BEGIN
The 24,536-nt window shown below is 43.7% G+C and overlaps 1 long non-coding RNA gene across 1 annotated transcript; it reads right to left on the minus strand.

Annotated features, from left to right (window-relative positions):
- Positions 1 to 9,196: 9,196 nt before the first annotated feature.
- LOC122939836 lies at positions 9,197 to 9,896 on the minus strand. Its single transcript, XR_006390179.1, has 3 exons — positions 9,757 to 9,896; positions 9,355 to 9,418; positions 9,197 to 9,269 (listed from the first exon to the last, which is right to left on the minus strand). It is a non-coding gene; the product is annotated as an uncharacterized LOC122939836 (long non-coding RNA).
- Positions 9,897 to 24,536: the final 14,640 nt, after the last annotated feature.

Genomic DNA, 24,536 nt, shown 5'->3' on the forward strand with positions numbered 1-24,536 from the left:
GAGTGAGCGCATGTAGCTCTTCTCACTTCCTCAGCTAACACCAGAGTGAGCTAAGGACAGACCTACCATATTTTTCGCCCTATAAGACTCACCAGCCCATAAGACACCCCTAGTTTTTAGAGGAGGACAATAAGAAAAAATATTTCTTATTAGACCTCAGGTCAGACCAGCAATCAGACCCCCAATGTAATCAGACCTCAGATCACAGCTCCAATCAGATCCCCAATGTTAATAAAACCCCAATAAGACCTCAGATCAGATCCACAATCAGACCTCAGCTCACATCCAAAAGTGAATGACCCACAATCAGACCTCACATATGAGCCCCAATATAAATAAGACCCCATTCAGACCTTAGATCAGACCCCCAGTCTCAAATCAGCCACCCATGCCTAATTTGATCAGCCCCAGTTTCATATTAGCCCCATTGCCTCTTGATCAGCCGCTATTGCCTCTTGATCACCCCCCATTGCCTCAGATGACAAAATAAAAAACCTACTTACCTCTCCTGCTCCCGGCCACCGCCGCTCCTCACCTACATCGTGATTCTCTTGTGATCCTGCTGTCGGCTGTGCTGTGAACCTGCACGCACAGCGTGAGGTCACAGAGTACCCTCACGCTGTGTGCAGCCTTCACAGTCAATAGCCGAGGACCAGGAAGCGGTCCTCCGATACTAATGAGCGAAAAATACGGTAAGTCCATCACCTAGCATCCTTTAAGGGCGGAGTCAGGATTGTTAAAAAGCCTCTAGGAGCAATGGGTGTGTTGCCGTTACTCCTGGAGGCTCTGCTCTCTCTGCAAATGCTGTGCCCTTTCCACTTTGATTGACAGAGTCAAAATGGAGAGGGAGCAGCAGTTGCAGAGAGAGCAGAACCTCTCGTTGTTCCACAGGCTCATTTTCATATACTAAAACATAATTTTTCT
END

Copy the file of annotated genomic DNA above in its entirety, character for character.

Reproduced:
The 24,536-nt window shown below is 43.7% G+C and overlaps 1 long non-coding RNA gene across 1 annotated transcript; it reads right to left on the minus strand.

Annotated features, from left to right (window-relative positions):
- Positions 1 to 9,196: 9,196 nt before the first annotated feature.
- LOC122939836 lies at positions 9,197 to 9,896 on the minus strand. Its single transcript, XR_006390179.1, has 3 exons — positions 9,757 to 9,896; positions 9,355 to 9,418; positions 9,197 to 9,269 (listed from the first exon to the last, which is right to left on the minus strand). It is a non-coding gene; the product is annotated as an uncharacterized LOC122939836 (long non-coding RNA).
- Positions 9,897 to 24,536: the final 14,640 nt, after the last annotated feature.

Genomic DNA, 24,536 nt, shown 5'->3' on the forward strand with positions numbered 1-24,536 from the left:
GAGTGAGCGCATGTAGCTCTTCTCACTTCCTCAGCTAACACCAGAGTGAGCTAAGGACAGACCTACCATATTTTTCGCCCTATAAGACTCACCAGCCCATAAGACACCCCTAGTTTTTAGAGGAGGACAATAAGAAAAAATATTTCTTATTAGACCTCAGGTCAGACCAGCAATCAGACCCCCAATGTAATCAGACCTCAGATCACAGCTCCAATCAGATCCCCAATGTTAATAAAACCCCAATAAGACCTCAGATCAGATCCACAATCAGACCTCAGCTCACATCCAAAAGTGAATGACCCACAATCAGACCTCACATATGAGCCCCAATATAAATAAGACCCCATTCAGACCTTAGATCAGACCCCCAGTCTCAAATCAGCCACCCATGCCTAATTTGATCAGCCCCAGTTTCATATTAGCCCCATTGCCTCTTGATCAGCCGCTATTGCCTCTTGATCACCCCCCATTGCCTCAGATGACAAAATAAAAAACCTACTTACCTCTCCTGCTCCCGGCCACCGCCGCTCCTCACCTACATCGTGATTCTCTTGTGATCCTGCTGTCGGCTGTGCTGTGAACCTGCACGCACAGCGTGAGGTCACAGAGTACCCTCACGCTGTGTGCAGCCTTCACAGTCAATAGCCGAGGACCAGGAAGCGGTCCTCCGATACTAATGAGCGAAAAATACGGTAAGTCCATCACCTAGCATCCTTTAAGGGCGGAGTCAGGATTGTTAAAAAGCCTCTAGGAGCAATGGGTGTGTTGCCGTTACTCCTGGAGGCTCTGCTCTCTCTGCAAATGCTGTGCCCTTTCCACTTTGATTGACAGAGTCAAAATGGAGAGGGAGCAGCAGTTGCAGAGAGAGCAGAACCTCTCGTTGTTCCACAGGCTCATTTTCATATACTAAAACATAATTTTTCT